By: Audrey Yap
I’ve spent most of my life doing taekwondo, and I’ve competed in a few different martial arts and fighting sports over the years. Sparring has definitely made my taekwondo better, but it’s also taught me some less expected things. So, here’s three things that I think I’ve learned from fighting.
1. You can’t worry about being the best.
I know this might sound contradictory. When you enter a competition, you’re trying to win, after all. But I don’t mean that you’re not trying to be the best. I just mean that if that’s the main thing you focus on, then it probably won’t work out. The reason is that there’s always someone out there better than you – at least better at some of the things you want to be good at. And if you’re spending your time worrying about how much better they are, you’re probably not thinking enough about how you can improve yourself.
Spending too much time comparing yourself to other fighters on or off your team can be misleading, too. Different people’s bodies might be suited to different styles of fighting. So maybe you have a hard time with a particular skill. Or maybe others are faster than you, or taller, or stronger. Instead of dwelling on that, why not think about how you could use strategy and timing to win against a faster or stronger person, or maybe use distance to your advantage against a taller fighter? For sure, you want to learn from other people by seeing what they do. But that doesn’t mean you’re supposed to be just like them.
2. Fail again, and fail better.
This one is a quote from an author called Samuel Beckett, but I really like Pema Chodron’s way of talking about it. She talks about how anyone who wants to grow is going to have to confront failure at some point. So you’ll lose some matches, even ones you think you should have won. But if you’re not losing sometimes, then you’re probably not challenging yourself enough, which means you’re not really learning much.The challenge is figuring out what it means to fail better. I think failing better is all about taking that fight you lost, and, instead of just thinking of yourself as a worthless or untalented athlete, and figuring out how to learn from it. You can think about how to take that loss and use it to make yourself better the next time you get in the ring. But if you’re never putting yourself in a situation where you might fail – if you’re never taking those chances – then you never get the chance to do that.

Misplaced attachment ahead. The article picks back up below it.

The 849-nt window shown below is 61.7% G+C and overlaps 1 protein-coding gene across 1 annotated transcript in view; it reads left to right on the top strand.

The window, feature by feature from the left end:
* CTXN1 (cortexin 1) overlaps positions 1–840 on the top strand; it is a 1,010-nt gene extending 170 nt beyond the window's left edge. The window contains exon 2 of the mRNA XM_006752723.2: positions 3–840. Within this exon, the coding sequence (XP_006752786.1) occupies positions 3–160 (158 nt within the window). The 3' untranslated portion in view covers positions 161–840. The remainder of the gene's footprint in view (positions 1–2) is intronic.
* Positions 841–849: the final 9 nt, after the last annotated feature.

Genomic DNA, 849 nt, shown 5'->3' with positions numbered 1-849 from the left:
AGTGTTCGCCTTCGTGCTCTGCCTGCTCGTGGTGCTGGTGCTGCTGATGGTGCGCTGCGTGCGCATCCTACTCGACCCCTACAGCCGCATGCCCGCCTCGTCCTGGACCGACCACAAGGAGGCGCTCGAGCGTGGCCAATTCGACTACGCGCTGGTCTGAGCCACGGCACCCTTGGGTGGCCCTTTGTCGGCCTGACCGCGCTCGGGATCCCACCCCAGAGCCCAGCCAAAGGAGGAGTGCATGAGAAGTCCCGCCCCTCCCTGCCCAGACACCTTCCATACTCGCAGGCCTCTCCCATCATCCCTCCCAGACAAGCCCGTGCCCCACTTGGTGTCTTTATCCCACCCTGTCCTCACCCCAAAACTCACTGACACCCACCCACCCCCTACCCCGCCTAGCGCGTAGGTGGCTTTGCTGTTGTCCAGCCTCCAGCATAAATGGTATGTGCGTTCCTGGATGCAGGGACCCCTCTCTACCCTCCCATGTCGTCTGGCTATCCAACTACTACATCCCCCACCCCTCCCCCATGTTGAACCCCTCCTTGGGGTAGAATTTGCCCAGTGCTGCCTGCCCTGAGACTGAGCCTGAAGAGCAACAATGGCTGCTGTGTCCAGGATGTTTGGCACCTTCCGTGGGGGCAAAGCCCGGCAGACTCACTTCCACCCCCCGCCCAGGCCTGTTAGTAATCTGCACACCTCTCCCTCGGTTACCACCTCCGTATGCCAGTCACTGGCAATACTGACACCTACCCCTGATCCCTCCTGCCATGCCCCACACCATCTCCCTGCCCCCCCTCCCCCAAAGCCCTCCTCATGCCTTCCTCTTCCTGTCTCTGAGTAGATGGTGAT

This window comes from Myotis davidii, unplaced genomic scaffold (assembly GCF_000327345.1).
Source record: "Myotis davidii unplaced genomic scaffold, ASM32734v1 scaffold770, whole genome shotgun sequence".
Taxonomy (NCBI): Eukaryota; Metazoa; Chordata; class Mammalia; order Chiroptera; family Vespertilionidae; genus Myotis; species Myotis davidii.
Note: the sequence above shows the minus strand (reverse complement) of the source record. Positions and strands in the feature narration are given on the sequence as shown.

3. You’re not alone out there.
Probably the main reason I stopped competing was moving away from my team and my coach. Taekwondo is an individual sport, but just like lots of things that seem like individual activities, you need a lot of people to get you where you want to go. Being a competitive athlete (and then thinking about whether I could still be one after moving to a new city!) showed me just how much I relied on my teammates and coaches. That wasn’t just for moral support, or because they were great people (they were!), but because they also knew how to push me in practice, support me in competition, and encourage me to have fun the whole time.
A great team makes all of its players better, and having amazing teammates definitely made me realize that.